- Address complexities associated with data abstraction: Abstraction of the lease data could be one of the most time intensive aspects of GASB 87 implementation. Organizations should develop a comprehensive abstraction playbook that would allow them to methodically abstract their lease data over a sufficient period of time, rather than rushing through the process without appropriate data review. Organizations should also factor in time to address any issues or questions that arise during the abstraction process, as getting the data entered completely and accurately will drive the correct accounting.
- Select the right lease technology system early: Organizations should use this opportunity to develop their business requirements relating to the selection of a lease technology system, and to demo these systems prior to making a selection. Organizations should take advantage of the extra time the deferral provides when selecting a system to focus on evaluating the benefits of a lease system beyond accounting for GASB 87. These benefits include the potential to eliminate existing manual processes in managing lease portfolios within an organization’s real estate group or/and IT teams. The selection of the wrong system could lead to significant complications during the implementation effort. Focusing on your system vendor contract early provides potential for greater flexibility in pricing as opposed to delaying and negotiating later in the year. It is anticipated that qualified resources to help implement will become scarce as the year progresses.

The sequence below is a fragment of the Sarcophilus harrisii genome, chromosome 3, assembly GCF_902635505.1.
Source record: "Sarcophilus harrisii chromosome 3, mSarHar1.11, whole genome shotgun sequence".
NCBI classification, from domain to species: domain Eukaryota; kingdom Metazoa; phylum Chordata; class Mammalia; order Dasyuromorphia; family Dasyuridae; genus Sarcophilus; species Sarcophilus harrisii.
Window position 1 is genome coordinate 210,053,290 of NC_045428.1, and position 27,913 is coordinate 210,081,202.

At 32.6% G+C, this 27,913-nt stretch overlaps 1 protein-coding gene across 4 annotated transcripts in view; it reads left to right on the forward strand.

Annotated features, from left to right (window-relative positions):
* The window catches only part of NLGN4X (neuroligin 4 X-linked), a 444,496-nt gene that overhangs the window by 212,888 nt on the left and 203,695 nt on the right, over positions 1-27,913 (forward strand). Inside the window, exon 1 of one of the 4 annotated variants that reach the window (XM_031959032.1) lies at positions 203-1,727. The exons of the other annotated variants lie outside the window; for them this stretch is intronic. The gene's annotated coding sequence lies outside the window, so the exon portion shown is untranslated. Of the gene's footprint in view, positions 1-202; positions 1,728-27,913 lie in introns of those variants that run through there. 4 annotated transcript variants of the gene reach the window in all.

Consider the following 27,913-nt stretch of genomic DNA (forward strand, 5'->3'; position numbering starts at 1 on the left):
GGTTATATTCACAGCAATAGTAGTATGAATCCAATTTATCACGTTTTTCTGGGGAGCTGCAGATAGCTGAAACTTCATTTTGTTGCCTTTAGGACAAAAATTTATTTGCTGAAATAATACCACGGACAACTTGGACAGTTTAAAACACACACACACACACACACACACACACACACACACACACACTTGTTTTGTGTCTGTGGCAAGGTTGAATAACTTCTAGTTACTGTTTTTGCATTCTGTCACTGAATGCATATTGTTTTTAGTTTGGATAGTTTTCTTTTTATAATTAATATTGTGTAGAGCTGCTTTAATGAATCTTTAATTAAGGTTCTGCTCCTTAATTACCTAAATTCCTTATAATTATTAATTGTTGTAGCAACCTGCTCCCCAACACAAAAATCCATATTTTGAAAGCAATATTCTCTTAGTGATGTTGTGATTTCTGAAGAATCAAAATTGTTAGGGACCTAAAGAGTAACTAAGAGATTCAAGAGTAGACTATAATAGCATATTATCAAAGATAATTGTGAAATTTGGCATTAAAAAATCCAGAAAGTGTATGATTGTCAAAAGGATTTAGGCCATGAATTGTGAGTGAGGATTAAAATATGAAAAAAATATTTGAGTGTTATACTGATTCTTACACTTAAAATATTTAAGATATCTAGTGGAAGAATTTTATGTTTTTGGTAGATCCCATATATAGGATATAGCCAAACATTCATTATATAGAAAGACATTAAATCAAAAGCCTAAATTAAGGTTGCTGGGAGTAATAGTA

- Leverage the lessons learned from public filers: Feedback from public filers has indicated the following:
- Underestimating the level of effort and time required was common
- Selecting an appropriate lease technology solution early is critical
- Abstracting data is a long process; not understanding your comprehensive lease portfolio can add additional time and costs to this process
- Identifying the right team (including external partners to assist) and having a strong project management function can lead to a successful implementation
Governmental organizations should heed these lessons and begin their implementations now in order to alleviate some of the issues public filers have noted in their respective implementations.
Organizations should not delay their implementation efforts because of the potential deferral, as implementation can be a complex and arduous task and every minute counts.